How to Help Meet the Greatest Challenge in Human History

By Matthew Myer Boulton. Originally Published in The Monadnock Shopper News, Green Monadnock column, June 2024.

When it comes to our overheating planet, three questions matter most: What’s going on? Why is it important? What can we do? Let’s tackle these three questions, one at a time.

What’s going on? Our species, Homo sapiens, has been around for about 300,000 years, but we’ve been massively polluting for only about the last 70. And over the last five decades, we’ve experienced what some call “The Great Acceleration”: more than doubling the size of the human population, and even more important, more than quintupling the size of the world’s economies.

All that growth has been driven by burning dirty fossil fuels such as coal, oil, and gas – and as it turns out, that pollution stays up in the air for a long, long time, a thickening blanket in the sky all around us, overheating the planet. The last nine years are the nine hottest in recorded human history; 2023 was the hottest yet, and 2024 is on track to beat it. And within the lifetime of a child born today, we’re currently on track to more than double the overheating we’ve caused so far.

Here’s an analogy we all can relate to: imagine a car sitting for a few hours in a sunny parking lot on a summer day. The sunlight passes through the glass, heating up the car’s interior, and the glass and metal traps the heat in – creating a life-threatening situation for pets or children inside the car. That’s essentially what we’ve been doing these last 70 years or so: the solar system is a sunny parking lot, the heat-trapping pollution we’re spewing into the sky is forming a giant car around the planet, and our home is getting dangerously hot.

Why is this important? Because overheating the planet leads to more extreme weather, more extreme vulnerability, and more extreme unrest. Extreme weather means more major storms, floods, melting ice caps and snowpack, sea level rise, droughts, wildfires, and wildfire smoke. Extreme vulnerability means more heat waves, toxic air, crop failures, hunger, thirst, poverty, disease, and extinct species. Extreme unrest means more refugees, conflict, and sociopolitical turbulence. That’s why Earth’s overheating is important: if we allow current trends to continue, we’ll bequeath a much more difficult and dangerous world to our children and grandchildren.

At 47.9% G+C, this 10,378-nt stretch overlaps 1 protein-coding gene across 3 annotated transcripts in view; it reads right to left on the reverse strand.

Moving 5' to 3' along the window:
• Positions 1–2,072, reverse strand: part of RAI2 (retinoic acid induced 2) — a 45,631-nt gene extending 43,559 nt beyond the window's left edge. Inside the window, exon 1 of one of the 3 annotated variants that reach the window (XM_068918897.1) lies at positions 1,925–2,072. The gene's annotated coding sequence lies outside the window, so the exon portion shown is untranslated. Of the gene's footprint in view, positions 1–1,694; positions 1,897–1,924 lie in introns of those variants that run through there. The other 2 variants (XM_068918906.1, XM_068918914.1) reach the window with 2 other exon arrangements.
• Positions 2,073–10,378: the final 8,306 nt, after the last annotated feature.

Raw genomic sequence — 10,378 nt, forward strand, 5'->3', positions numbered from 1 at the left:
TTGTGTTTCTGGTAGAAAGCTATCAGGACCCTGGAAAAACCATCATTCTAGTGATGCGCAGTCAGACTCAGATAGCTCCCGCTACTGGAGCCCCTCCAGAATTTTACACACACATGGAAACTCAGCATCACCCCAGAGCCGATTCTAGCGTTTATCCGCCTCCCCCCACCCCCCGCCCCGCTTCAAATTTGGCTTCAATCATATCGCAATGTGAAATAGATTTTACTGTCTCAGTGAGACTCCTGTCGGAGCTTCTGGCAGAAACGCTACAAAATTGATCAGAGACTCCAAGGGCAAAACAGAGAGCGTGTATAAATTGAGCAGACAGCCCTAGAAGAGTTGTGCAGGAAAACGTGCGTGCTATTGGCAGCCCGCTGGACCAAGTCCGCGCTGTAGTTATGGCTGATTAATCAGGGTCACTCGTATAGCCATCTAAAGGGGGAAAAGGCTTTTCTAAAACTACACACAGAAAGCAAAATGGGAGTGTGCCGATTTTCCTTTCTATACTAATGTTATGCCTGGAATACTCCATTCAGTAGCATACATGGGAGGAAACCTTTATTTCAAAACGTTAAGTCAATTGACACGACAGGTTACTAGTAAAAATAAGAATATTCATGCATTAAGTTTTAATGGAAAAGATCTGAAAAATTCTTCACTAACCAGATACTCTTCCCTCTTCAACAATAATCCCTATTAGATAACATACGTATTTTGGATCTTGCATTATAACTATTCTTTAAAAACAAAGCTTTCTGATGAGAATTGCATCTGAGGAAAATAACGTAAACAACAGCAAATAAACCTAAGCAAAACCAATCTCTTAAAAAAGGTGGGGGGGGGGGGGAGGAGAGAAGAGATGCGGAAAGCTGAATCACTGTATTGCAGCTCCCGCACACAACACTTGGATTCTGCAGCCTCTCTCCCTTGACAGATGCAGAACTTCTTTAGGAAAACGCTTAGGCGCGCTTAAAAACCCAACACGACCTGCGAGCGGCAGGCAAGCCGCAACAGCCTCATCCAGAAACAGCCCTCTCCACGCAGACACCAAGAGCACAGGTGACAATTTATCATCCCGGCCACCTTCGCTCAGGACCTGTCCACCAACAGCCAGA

What can we do? Four things: first, we can stop the major polluters from continuing to thicken the blanket that’s overheating the planet. Second, we can help speed up the upgrade to cleaner, cheaper, safer energy sources, and more efficient, effective energy usage. Third, we can conserve and restore the parts of creation (like forests and peat bogs) that help remove some of the carbon pollution out of the air, thinning the blanket and cooling the planet. And fourth, we can spread the word about all of this, set an example, and help shift the cultural conversation (including the political conversation) away from polarized partisanship and toward common sense, practical wisdom, and cooperative action.

That last item – spreading the word – is crucial. The challenge we face is primarily a cultural challenge: the science is settled, feasible technological remedies are at hand (and forthcoming), and the economics of clean energy are already outstripping the economics of dirty fossil fuels. What remains is the cultural work of building a movement: talking about the problem and its solutions with friends and neighbors in clear, accessible, non-jargonistic terms; forging alliances; electing officials who share our values; and rejecting the lie that a livable world is a partisan issue. Republicans, Democrats, and Independents breathe the same air, drink the same water, enjoy the same forests and lakes and rivers and neighboring creatures. A liveable world is not a politically partisan goal. It’s a human goal – and it’s one we can achieve together.

We created the majority of this problem over the last five decades, since the early 1970s, and this is the decade, the 2020s, in which we need to take major strides toward solving it. The cavalry isn’t coming; we are the cavalry! By almost any measure (potential death, disease, displacement, extinctions), this is the greatest challenge (and opportunity!) in human history. The call to action is ringing like a bell on the town square.

Want to get involved? One of the most powerful things you can do is get involved with a local group: attend the Keene Clean Energy Team’s Climate Cafes, volunteer with the Monadnock Sustainability Hub, or connect with Clean Energy New Hampshire. The challenge is clear. Let’s get to it!

Co-founder and creative director at SALT Project, an Emmy-winning film production company based in Keene, New Hampshire, Matthew Myer Boulton is an author, teacher, filmmaker, and proud papa of Jonah and Margaret.

A graduate of Northwestern University, Harvard Divinity School, and the University of Chicago Divinity School, he has served on the faculty of Harvard Divinity School and seminaries in New England and the Midwest. Much of his teaching and research focuses on the intersections of the sciences and the humanities, with an emphasis on ecology and sustainable forms of human life. He also co-coordinates the grassroots Clean Energy Team in Keene, New Hampshire.